Guardian of the ghazal
In this age of remixes and seasonal stardom, ghazal maestro Jagjit Singh attributes the longevity of his stay in music to dedication and discipline
S. D. Sharma

Jagjit Singh devotes two hours to riyaz and exercise daily
Jagjit Singh devotes two hours to riyaz and exercise daily Photo: Manoj Mahajan

WITH over five decades of sustained and incredible brilliance in vocal music, ghazal supremo Jagjit Singh, along with life partner Chitra Singh, emerged as a doyen of the modern ghazal with the memorable album, Unforgettable, way back in 1976.

Pioneering newer dimensions and directions of ghazal gayaki, Jagjit Singh has maintained his tradition of excellence as a singer and music director in over 50 top-selling albums and films. In City Beautiful for a charity concert for NGO Pararambh, the maestro shared his`A0journey and views on the contemporary music scene.

Hailed as the Shahenshah of Ghazal the world over, with 50 golden years in music, you are still going strong. What is your driving force?

It is imperative to apply the right focus and have crystal-clear aims and objectives, which must be framed with an honest assessment of your calibre and professional potential. A minimum of two hours of riyaz, a long walk, light exercise and yoga keep me rejuvenated for a dayís work.

From the era of ornate poetry of Mirza Ghalib to the present-day lyrics of Munni badnam hui, comment on the music scenario.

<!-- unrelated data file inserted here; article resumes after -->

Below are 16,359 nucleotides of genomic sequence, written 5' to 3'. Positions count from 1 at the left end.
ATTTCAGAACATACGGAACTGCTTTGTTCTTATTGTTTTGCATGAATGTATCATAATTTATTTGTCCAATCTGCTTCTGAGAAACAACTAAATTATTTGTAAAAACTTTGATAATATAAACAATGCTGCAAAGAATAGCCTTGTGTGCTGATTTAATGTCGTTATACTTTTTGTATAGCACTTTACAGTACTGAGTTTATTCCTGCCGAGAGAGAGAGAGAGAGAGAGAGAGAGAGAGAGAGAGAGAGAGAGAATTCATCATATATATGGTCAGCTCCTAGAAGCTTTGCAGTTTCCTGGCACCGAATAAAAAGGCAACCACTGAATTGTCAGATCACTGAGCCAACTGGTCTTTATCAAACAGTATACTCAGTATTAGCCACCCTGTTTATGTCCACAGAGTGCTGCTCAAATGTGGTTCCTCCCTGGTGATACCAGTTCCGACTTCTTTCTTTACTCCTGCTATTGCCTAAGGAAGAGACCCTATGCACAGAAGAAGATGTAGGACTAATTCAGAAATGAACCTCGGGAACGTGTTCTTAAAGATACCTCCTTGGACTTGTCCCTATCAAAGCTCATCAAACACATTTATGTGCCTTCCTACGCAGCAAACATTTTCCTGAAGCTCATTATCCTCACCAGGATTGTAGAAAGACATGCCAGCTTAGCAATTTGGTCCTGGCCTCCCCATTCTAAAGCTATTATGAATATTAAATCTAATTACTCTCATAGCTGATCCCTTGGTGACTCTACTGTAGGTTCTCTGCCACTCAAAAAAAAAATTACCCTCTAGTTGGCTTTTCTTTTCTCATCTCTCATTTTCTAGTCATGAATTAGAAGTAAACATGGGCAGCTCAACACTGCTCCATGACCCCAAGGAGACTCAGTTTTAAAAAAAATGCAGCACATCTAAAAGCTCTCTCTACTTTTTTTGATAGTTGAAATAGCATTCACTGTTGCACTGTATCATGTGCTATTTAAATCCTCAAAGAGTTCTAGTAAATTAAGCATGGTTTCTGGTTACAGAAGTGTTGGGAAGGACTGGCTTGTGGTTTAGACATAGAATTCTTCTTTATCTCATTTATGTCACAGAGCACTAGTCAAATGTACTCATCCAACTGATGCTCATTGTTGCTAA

Meaningful or mundane poetry had been prevalent in the past also, with takers for both. There is an overall deterioration in lyrics and compositions in films. Fakirís nazm, Kagaz ki kashti, Nida Fazliís Duniya jisse kehte hain or Kafeel Aazerís Baat niklegi are close to lifeís realities and have thus become immortal. Mirza Ghalib was more of a philosopher than a poet, as he talked much ahead of the times, and Shiv Batalvi is another immortal poet.

How are the reality TV shows affecting Indian music and budding singers?

Much has been said about the sentimental blackmail of budding singers, who are too na`EFve to appreciate the centuriesí old rich classical musical heritage of India and fall victims to the alluring designs of the commercial giants, who guarantee overnight stardom and success. The Indian media should educate the talented music prodigies about the exploitation ruled by market considerations. It took over 20 full years of learning and riyaz to register my presence on the musical scene, which today is guaranteed through an SMS or the click of the mouse.

What are the plans for celebrating the completion of your 70 years?

Holding over 70 ghazal concerts in India and abroad, a few albums and reaching out to my audience. After February 8 this year, when the celebrations commenced with an all-India mushaira and concerts with the likes of Pt Hariparsad Chaurasia, Zakir Hussain and others, this was my 24th concert at the PGI and we are just leaving for concerts in Paris, London and other places. A devotional album, Goverdhan, is already out, while a ghazal collection is due for release in July next, all as part of the`A0year-long bonanza.

What makes your ghazal albums so popular and bestsellers?

I believe in quality and longer shelf life of musical creations rather than quantity. I am very choosy about the poetic content. In my performances, I sing the same ghazals but with an entirely different approach and andaaz, duly embellished with jugalbandi by my accompanying instrumentalists.





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